Tesla is on another planet when it comes to how refined and capable their vehicle’s infotainment systems are. Since 2012’s Model S, Tesla owners have had the unique luxury of getting continuous software updates that added more features over time.
Nine years later December 2021’s V11 update resulted in a sleeker, simplified UI that resulted in a far less practical design as it buried basic functionality behind multiple menus.
Given Tesla’s minimalist design resulting in very few physical controls, most vehicle controls live on the center touchscreen. A less usable interface makes for a tougher driving experience. Many Tesla owners have taken notice of this.
After two months of use, this author reaffirms his initials thoughts: V11 takes a big step back in basic usability because of its minimalist design choices.
There’s three primary issues with V11’s design:
- Burying numerous, previously glanceable and reachable items into menus such as “Quick” Controls requiring extra taps, and removing heated seats and defrost controls from the bottom bar
- Ergonomics, or lack thereof, for the new alerts and gestures that are blocked by the steering wheel
- Homogenized UI from previously distinguished buttons/actions, making for a greater cognitive load from the driver to distinguish between a grid of buttons
As a first for the auto industry, since 2012 Tesla can update their vehicles over the internet. No dealership service center needed! Ten years later, Tesla still has a significant lead over the traditional auto industry on their infotainment software (and battery + drivetrain tech for now). Some new features created over the years include:
- Using the Autopilot cameras as dashcams
- Navigating through streetlights and stop signs on Autopilot
- Semiautonomous lane changing and highway exit ramps
- Cheetah mode launch stance for performance Model S
- Stream Netflix, Hulu, YouTube, and Disney+ while parked
- An arcade-worth of classic and new video games playable while parked
- Spotify app
- “Emissions Testing Mode”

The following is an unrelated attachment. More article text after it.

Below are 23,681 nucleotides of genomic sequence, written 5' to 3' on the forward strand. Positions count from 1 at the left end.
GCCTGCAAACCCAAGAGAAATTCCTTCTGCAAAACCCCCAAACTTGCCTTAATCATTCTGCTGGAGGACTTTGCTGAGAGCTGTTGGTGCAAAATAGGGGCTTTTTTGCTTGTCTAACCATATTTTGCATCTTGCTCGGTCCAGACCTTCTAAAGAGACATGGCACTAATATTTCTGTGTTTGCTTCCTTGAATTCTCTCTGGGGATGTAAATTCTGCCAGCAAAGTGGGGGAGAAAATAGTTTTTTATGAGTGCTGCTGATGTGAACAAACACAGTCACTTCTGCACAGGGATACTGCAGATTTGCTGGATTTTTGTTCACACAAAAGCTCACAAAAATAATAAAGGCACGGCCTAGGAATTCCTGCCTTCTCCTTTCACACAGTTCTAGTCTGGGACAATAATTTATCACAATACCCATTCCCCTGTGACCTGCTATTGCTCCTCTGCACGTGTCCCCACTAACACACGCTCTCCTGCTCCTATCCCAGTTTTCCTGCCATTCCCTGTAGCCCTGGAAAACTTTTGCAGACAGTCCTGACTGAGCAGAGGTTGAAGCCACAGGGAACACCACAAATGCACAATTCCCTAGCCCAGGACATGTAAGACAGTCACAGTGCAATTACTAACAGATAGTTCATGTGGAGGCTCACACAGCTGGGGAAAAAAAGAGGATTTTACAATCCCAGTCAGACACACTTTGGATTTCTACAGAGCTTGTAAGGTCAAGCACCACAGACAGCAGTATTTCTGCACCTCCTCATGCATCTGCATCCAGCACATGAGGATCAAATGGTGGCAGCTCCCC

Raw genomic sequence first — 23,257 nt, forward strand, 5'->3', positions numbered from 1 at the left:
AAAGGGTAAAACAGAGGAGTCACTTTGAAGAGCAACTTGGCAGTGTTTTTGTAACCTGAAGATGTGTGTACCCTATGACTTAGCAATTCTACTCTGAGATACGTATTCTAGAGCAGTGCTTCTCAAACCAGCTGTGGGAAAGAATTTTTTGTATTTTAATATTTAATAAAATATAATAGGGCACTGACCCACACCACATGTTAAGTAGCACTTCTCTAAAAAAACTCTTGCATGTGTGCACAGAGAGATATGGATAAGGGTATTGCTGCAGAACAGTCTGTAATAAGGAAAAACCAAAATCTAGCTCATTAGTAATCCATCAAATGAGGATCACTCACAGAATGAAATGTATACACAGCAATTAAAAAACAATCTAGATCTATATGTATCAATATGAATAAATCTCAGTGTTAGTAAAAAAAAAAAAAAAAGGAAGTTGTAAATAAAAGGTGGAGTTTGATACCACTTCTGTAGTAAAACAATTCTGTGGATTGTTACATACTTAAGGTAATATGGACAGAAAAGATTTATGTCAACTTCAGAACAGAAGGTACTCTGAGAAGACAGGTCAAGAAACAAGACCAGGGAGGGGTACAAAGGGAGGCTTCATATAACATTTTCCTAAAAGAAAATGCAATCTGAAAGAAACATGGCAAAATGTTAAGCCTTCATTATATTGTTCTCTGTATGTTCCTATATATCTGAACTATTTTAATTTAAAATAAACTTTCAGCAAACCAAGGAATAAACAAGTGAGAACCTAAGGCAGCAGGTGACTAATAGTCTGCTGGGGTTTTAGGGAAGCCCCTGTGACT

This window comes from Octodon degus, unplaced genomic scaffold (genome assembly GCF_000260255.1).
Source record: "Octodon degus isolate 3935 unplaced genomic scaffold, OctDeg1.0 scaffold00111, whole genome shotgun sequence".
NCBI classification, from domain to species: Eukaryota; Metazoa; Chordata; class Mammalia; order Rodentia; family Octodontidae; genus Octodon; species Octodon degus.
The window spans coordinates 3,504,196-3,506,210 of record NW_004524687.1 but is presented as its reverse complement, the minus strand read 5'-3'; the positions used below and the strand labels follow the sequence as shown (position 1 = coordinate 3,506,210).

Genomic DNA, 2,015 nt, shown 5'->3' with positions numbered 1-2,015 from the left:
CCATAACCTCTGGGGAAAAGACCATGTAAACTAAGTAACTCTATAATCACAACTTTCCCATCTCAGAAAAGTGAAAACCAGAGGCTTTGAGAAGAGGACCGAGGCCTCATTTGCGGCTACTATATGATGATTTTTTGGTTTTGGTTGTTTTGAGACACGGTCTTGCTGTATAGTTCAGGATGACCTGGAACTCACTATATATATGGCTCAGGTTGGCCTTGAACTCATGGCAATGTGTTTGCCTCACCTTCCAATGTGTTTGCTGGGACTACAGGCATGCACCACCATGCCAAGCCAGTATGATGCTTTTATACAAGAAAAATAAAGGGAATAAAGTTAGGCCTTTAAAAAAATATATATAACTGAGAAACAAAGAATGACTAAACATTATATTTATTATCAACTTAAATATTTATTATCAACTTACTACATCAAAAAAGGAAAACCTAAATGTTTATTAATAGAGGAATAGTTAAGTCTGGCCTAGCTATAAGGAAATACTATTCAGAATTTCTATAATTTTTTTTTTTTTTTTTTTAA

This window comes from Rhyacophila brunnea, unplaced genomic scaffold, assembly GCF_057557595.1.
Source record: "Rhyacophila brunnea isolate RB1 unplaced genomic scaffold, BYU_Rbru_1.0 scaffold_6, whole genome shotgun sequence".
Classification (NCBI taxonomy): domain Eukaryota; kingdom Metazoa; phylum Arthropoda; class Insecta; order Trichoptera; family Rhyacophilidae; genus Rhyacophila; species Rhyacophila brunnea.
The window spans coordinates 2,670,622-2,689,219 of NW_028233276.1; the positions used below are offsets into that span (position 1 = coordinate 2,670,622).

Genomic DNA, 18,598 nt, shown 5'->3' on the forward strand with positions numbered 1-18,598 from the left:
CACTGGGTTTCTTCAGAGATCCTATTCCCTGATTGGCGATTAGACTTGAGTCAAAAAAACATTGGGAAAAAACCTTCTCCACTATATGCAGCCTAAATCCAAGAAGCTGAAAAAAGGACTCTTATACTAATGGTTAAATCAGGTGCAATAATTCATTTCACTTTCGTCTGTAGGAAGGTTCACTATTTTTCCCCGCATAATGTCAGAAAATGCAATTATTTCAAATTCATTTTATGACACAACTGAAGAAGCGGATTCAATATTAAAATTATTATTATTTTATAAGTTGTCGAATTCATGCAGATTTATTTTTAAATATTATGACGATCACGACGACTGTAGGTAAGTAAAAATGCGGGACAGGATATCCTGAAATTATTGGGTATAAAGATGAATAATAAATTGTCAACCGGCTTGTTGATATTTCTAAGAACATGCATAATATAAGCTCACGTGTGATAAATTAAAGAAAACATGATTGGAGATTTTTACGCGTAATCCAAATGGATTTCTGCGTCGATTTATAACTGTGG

- Optimize the battery when navigating to a Supercharger
- Cold Weather improvements
These only scratch the surface of Tesla’s software chops and granular level of control over every electronic in their cars. Many feature ideas are also crowdsourced by Elon Musk himself and Tesla through Twitter and Reddit.
Until 2021’s introduction of the current Model S and X iteration, the previous models had portrait-oriented Media Control Units, or MCUs as Tesla refers to them - aka the big touchscreen in a Tesla. Model 3 and Y had landscape-oriented MCU’s as shown below:
V11 marks the first software iteration that had landscape designs align the new Model S and X with the Model 3 and Y. Note that Model S and X still retain the screen behind the steering wheel, similar to most cars.
V11 comes with new additions that continues to showcase Tesla’s significant lead in software sophistication in the auto industry: video game Sonic the Hedgehog, multiple waypoints navigation, customizable immersive audio settings, and even a light show.
Traditional auto makers are at the beginning stages of figuring out how to do over the air updates, and create digital interfaces that incorporate the level of high-fidelity Design Thinking Tesla has done. Meanwhile, two new American EV companies Rivian and Lucid have recently begun deliveries of their first highly rated EV’s, both with well-crafted digital interfaces capable of receiving over the air updates.
Tesla will soon have more competition than ever for digital interface experiences.
So much of the design changes detailed in sections below point back to 1) an action taking more steps than it was previously, and 2) being more difficult to perform while driving. Are such things tested in the field when prototyping new designs?
V11 may be the apex of Tesla designing for UI, and sacrificing UX to do so. There’s a lack of consideration of non-Bay Area, SoCal climates that merit frequent use of the windshield defroster and seat heaters.
Decisions like putting the Charging menu inside of the monolith Controls menu shows the sacrifice of not weighting the information architecture in favor of significantly streamlining the interface.